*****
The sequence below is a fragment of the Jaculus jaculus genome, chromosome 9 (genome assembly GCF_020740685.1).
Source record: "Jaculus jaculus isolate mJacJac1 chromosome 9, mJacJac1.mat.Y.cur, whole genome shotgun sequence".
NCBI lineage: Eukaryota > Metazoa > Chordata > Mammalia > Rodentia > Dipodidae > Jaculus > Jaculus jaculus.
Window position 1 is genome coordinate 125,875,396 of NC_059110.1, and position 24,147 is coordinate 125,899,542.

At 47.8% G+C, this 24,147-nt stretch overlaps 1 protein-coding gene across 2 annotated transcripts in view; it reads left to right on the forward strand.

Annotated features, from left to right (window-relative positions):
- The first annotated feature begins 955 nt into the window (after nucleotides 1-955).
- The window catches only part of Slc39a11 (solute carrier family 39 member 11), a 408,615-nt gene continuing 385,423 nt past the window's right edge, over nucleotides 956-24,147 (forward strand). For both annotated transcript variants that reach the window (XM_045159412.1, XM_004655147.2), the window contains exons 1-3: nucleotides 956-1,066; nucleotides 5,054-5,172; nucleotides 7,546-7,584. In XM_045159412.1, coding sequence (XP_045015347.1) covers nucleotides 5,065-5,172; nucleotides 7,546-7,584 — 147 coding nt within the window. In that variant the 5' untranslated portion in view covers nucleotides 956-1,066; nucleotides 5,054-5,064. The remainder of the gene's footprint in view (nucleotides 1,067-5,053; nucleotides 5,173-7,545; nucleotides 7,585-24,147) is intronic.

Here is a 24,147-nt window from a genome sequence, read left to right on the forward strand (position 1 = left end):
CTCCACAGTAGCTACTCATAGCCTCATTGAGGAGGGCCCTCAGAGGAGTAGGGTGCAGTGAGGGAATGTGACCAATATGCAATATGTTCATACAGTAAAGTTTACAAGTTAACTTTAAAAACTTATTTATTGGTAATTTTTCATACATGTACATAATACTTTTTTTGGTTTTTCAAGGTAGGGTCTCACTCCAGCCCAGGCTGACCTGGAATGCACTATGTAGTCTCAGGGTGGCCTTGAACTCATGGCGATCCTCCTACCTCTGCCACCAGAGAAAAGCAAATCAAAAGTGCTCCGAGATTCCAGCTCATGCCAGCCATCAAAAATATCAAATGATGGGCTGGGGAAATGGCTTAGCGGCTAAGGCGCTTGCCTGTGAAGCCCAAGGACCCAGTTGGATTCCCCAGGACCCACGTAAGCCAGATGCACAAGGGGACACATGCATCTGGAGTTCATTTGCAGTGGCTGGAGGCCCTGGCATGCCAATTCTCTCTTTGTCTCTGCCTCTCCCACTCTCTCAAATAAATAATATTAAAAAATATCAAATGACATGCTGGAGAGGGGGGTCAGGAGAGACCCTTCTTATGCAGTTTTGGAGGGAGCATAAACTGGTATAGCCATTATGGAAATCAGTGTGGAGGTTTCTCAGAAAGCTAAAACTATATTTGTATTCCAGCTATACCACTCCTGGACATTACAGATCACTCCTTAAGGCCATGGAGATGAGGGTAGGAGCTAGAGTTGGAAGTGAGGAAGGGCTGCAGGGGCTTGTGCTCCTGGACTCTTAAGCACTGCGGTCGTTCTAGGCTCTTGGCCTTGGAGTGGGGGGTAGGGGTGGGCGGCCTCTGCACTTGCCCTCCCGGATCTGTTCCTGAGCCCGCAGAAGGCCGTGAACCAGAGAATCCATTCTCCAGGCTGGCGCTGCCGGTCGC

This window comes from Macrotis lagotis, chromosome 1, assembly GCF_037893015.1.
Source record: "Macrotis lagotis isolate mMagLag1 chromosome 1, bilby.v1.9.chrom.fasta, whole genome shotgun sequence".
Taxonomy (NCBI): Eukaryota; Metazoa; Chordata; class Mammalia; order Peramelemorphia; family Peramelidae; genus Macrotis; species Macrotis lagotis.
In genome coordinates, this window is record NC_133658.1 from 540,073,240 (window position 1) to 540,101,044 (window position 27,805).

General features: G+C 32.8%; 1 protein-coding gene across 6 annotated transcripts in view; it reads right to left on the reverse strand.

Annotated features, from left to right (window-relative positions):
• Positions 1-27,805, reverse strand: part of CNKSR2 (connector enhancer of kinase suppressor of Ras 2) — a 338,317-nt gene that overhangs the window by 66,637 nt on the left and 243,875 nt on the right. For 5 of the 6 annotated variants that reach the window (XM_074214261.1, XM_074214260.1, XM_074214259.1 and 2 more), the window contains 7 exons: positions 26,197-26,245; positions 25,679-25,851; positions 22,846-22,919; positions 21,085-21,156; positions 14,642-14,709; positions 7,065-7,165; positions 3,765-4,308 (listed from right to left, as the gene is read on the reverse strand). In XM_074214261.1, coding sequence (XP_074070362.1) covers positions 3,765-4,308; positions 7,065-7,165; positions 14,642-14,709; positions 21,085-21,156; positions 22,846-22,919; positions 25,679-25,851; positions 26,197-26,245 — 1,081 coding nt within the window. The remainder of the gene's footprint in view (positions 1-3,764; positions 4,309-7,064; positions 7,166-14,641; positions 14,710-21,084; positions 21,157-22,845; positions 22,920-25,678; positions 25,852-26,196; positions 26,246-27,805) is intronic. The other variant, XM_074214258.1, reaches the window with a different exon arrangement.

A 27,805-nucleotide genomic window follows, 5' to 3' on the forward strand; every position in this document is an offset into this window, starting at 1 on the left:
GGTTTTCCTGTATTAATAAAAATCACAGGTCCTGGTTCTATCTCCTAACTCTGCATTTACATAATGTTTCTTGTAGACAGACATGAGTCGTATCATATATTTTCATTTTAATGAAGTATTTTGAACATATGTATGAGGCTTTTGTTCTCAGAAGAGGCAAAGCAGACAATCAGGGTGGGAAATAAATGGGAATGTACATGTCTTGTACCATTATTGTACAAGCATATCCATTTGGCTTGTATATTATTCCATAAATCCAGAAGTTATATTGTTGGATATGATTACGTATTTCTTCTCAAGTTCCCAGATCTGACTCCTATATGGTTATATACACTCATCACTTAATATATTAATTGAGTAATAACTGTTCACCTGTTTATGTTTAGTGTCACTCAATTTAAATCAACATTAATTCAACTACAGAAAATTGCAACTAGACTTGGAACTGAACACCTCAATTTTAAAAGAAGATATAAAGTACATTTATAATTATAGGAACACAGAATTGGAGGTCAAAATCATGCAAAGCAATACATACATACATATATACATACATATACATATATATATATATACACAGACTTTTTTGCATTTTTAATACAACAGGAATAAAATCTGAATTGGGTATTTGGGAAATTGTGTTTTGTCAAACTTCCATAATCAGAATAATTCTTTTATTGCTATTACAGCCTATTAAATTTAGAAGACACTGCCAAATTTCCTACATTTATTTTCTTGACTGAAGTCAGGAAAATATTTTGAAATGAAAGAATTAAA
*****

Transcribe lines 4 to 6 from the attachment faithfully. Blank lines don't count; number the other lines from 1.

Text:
Window position 1 is genome coordinate 125,875,396 of NC_059110.1, and position 24,147 is coordinate 125,899,542.

At 47.8% G+C, this 24,147-nt stretch overlaps 1 protein-coding gene across 2 annotated transcripts in view; it reads left to right on the forward strand.

Annotated features, from left to right (window-relative positions):